There are 243 trials in Phase 3, including 158 industry sponsored trials and 85 trials sponsored by academic, government or other institutions. These late-stage product candidates are being tested to treat a wide range of indications, including diabetic neuropathy, heart failure, rare genetic diseases, and neuromuscular diseases such as amyotrophic lateral sclerosis (ALS).

The figures also show a geographical shift in activity. There are 558 industry-sponsored trials with sites in the US and 238 in Europe. Since 2018, more than twice the number of trials have started in the US and Asia-Pacific than in Europe. The number of developers in Europe has declined by 4% since 2018, while increasing by 23% in the US and 119% in Asia-Pacific.

Areas to watch: CAR-T, gene editing, iPSCs

The CAR-T field continues to advance, says ARM, noting activity in the area in 2021 is expected to continue in the future.

“In addition to Abecma, the first-approved BCMAtargeted CAR-T therapy, we’re seeing a growing number of clinical readouts from CAR-Ts with BCMA.

“Johnson & Johnson and Legend Biotech announced data from their BCMA-targeted CAR-T therapy cilta-cel​ in June showing a 98% overall response rate and an 80% stringent complete response rate in multiple myeloma, with decisions from the EMA and FDA on cilta-cel expected later this year.

“Data readouts from Precision BioSciences and CRISPR Therapeutics’ respective BCMA-targeted CAR-Ts are also expected later this year. We expect this trend to continue as developers look to use CAR-T therapies to treat a broader range of liquid and solid tumors.”

CD19 CAR-T therapies are another area to watch, with more long-term data now emerging. “Originally approved for patients who have not responded to two or more lines of treatment, these therapies are now being tested as an earlier-stage intervention,"​ notes ARM.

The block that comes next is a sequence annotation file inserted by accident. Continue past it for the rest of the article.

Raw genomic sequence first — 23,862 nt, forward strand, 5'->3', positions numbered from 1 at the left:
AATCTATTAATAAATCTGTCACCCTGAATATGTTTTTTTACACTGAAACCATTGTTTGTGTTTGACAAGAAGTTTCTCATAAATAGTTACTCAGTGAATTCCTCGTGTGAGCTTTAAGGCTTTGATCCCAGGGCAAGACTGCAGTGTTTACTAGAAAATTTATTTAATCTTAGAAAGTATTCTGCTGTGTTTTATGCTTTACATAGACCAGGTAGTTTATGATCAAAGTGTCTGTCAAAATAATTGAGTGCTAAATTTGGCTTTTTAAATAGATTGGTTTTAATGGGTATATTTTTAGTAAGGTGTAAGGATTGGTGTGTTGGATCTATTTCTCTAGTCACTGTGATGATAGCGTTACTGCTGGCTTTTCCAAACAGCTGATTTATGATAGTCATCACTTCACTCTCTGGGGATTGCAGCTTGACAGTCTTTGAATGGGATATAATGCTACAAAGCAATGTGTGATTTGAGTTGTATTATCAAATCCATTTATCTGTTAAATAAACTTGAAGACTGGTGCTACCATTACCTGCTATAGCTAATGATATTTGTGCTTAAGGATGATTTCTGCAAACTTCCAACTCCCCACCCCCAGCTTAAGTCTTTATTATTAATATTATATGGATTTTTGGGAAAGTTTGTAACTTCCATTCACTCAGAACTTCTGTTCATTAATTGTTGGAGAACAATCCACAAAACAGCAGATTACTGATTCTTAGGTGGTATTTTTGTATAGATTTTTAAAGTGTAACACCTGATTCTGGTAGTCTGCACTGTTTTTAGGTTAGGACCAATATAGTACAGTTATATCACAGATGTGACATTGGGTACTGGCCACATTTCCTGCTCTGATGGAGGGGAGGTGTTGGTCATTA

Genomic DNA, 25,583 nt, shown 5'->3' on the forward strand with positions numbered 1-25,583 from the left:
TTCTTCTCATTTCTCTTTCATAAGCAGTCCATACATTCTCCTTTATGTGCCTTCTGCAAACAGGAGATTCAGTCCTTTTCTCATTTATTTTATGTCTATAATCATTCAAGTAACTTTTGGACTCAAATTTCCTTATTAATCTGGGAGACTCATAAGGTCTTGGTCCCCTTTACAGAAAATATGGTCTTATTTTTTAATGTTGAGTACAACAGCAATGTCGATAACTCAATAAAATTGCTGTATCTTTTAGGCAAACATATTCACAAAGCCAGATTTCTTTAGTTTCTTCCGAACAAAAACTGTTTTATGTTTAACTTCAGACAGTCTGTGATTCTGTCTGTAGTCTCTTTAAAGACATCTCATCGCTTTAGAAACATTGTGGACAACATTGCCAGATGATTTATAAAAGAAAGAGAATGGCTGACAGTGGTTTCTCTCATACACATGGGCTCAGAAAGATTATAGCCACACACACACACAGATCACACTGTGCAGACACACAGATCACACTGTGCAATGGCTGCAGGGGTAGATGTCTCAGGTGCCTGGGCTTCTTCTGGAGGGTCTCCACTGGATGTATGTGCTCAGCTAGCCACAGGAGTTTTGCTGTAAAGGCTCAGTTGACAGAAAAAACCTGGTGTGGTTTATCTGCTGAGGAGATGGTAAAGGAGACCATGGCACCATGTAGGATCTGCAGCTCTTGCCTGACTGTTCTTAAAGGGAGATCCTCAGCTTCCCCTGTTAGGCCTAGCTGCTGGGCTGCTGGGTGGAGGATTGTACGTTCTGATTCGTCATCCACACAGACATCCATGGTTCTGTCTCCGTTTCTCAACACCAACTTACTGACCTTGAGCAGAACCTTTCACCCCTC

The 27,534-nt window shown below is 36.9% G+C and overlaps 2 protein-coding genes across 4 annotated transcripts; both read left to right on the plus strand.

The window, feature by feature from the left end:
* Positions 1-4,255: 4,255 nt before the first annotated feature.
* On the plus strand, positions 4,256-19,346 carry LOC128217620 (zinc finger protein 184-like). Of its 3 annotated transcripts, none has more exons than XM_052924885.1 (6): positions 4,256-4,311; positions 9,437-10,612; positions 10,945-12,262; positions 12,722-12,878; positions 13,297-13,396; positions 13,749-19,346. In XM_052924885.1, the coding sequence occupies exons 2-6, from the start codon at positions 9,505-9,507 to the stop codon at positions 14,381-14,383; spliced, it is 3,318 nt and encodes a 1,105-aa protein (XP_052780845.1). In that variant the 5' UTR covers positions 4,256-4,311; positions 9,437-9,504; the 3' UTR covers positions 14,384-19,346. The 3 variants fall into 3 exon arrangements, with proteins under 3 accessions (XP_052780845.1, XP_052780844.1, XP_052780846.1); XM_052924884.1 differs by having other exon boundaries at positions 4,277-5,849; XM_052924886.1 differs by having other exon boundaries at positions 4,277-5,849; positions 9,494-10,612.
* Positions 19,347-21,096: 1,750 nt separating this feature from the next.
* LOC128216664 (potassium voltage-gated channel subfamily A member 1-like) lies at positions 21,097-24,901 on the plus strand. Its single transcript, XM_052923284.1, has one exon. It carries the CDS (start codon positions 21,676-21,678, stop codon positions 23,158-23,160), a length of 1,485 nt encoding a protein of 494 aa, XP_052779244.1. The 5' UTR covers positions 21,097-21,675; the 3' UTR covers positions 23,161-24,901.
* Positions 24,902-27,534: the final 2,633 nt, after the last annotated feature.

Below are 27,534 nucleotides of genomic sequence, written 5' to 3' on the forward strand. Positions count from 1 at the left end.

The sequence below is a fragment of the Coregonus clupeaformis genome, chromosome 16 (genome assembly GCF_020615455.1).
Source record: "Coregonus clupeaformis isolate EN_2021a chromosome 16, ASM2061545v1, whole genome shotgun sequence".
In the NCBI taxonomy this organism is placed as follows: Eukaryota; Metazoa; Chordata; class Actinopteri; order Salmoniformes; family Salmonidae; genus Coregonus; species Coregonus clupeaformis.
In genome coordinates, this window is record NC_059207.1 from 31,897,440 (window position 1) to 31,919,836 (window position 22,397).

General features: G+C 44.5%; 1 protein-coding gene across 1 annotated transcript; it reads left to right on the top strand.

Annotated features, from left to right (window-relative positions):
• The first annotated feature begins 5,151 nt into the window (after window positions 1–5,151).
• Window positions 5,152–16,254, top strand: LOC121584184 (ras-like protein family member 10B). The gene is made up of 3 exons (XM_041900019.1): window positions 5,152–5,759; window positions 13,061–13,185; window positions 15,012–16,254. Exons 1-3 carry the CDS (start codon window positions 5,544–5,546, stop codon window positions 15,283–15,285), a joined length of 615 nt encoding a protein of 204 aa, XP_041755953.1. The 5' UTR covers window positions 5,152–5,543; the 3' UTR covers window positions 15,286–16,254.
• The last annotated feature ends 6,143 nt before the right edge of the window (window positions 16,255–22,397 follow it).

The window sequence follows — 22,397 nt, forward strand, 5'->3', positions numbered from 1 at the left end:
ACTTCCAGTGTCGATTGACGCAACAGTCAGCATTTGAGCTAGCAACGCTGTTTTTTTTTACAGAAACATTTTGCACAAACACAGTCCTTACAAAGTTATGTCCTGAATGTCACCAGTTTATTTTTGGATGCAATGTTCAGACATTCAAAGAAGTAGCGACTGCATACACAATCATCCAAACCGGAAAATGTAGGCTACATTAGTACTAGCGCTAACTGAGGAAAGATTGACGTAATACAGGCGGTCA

"Breyanzi and Yescarta both demonstrated statistically significant improvement in event-free survival over chemotherapy plus stem cell transplant in second line relapsed or refractory large B-cell lymphoma. These findings suggest that CAR-T therapies may be used as an earlier line of treatment moving forward.”

Gene editing also continues to advance in the clinic.

“Intellia Therapeutics made headlines this summer when it announced promising clinical data from a trial for transthyretin (ATTR) amyloidosis — the first data from an in vivo CRISPR therapy. NTLA-2001 reduced serum levels of transthyretin, a harmful liver protein, by 87%, besting standard-of-care therapies that typically reach 80%.

“We also received additional data from CRISPR Therapeutics and Vertex Pharmaceuticals for their gene-editing therapy for sickle cell disease. All 15 beta thalassemia patients treated were transfusion independent, and all seven sickle cell disease patients were free of vaso-occlusive crises. Outside of the CRISPR space, LogicBio reported that it dosed the first patient in a trial using its homologous recombination gene editing technology to treat methylmalonic acidemia. The trial is reported to be the first in vivo gene editing trial in a pediatric patient.”

Also entering the clinic are induced pluripotent stem cells, or iPSCs: an area of high interest given they can be grown indefinitely and differentiated at large scale.

“Those factors make iPSCs a strong target for largescale, universal or “off-the-shelf” therapies. These therapies are beginning to be tested in a variety of indications. This includes Bluerock Therapeutics’ therapy candidate for Parkinson’s, which was administered to the first patient in a clinical trial earlier this year, as well as Fate Therapeutics, which will share interim data from its PSC-derived NK cell therapy for B cell lymphoma this month. As the field continues to advance, developers seek to work with regulators to set standards for this new technology.”

The full report can be found here.